The Green Man

One of the most fascinating aspects of early Northern European mythology is the concept of The Green Man. He appears as a face on many of the medieval churches, cathedrals and great architecture across Northern Europe. A Green Man is a sculpture, drawing, or other representation of a face surrounded by or made from leaves. Branches or vines may sprout from the nose, mouth, nostrils or other parts of the face and these shoots may bear flowers or fruit.
  • The Foliate Head – completely covered in green leaves
  • The Disgorging Head – spews vegetation from its mouth
  • The Bloodsucker Head – sprouts vegetation from all facial orifices.

Green man symbolizes the life that is found in the natural plant world, and in the earth itself. Consider, for a moment, the forest. In the British Isles, the forests a thousand years ago were vast, spreading for miles and miles, farther than the eye could see. Because of the sheer size, the forest could be a dark and scary place.

However, it was also a place you had to enter, whether you wanted to or not, because it provided meat for hunting, plants for eating, and wood for burning and building. In the winter, the forest must have seemed quite dead and desolate. But in the spring, it returned to life. It would be logical for early people to have applied some sort of spiritual aspect to the cycle of life, death and rebirth.

Following is the list of related people from folklores and different religions that have been associated with green man directly or indirectly:

(Clockwise from top left) 1. Cernunnos; 2. Osiris; 3. Joshua Reynolds' rendition of Puck; 4. Peter Pan; 5. Jesus Christ; 6. Silvanus; 7. Prophet Khidr

  • Nodens: Celtic deity associated with healing, the sea, hunting and dogs.
  • Tammuz: Sumerian god who symbolizes the triumph of Life over Winter and Death 
  • Osiris: Egyptian god of the afterlife, the underworld and the dead.
  • Odin: Norse God associated with war, battle, victory and death, but also wisdom, magic, poetry, prophecy, and the hunt.
  • Jesus  
  • Elijah: Jewish prophet who raised the dead, brought fire down from the sky, and ascended into heaven in a whirlwind.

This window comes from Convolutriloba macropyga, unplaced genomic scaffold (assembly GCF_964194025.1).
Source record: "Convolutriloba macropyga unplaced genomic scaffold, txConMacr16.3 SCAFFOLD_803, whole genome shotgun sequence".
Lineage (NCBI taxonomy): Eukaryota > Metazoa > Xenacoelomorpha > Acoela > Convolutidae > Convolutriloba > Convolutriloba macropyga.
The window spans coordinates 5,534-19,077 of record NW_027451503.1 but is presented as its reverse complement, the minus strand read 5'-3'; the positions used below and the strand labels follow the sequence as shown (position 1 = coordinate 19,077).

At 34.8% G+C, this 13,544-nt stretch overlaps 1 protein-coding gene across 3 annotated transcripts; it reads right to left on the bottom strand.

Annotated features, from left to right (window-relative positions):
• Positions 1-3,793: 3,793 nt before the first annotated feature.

• Khidr: Mystical prophet of eternal life
  • Cernunnos: Celtic horned god 
  • Sylvanus: Roman guardian deity of woods and fields, 
  • Jack in the green: A participant in English May day parades who wears a large, conical-shaped foliage-covered, garland-like framework,
  • John Barleycorn: English folk song 
  • Robin Goodfellow/ Puck: A mythological fairy or mischievous nature spirit
  • Green Knight: A character of a 14th century Middle English alliterative romance. He offers to allow anyone to strike him with his axe if the challenger will take a return blow in a year and a day
  • Robin Hood: A highly skilled archer and swordsman, who is known for robbing from the rich and giving to the poor.
  • Peter Pan: A mischievous boy created by J. M. Barrie who could fly and never aged
  • Father Christmas

The Green Man has always been living close to us. He has been in our story books, on the walls of our monuments, in the religious texts and on the windows of our church. The Green Man is more of a living legend than a forgotten ancient myth. I would like to sum up this post by recounting a few verses from John Barleycorn reflecting the spirit with which The Green Man has stayed when the rest of the world evolved

They let him lie for a very long time,

‘Til the rains from heavens did fall,

When little Sir John raised up his head

And so amazed them all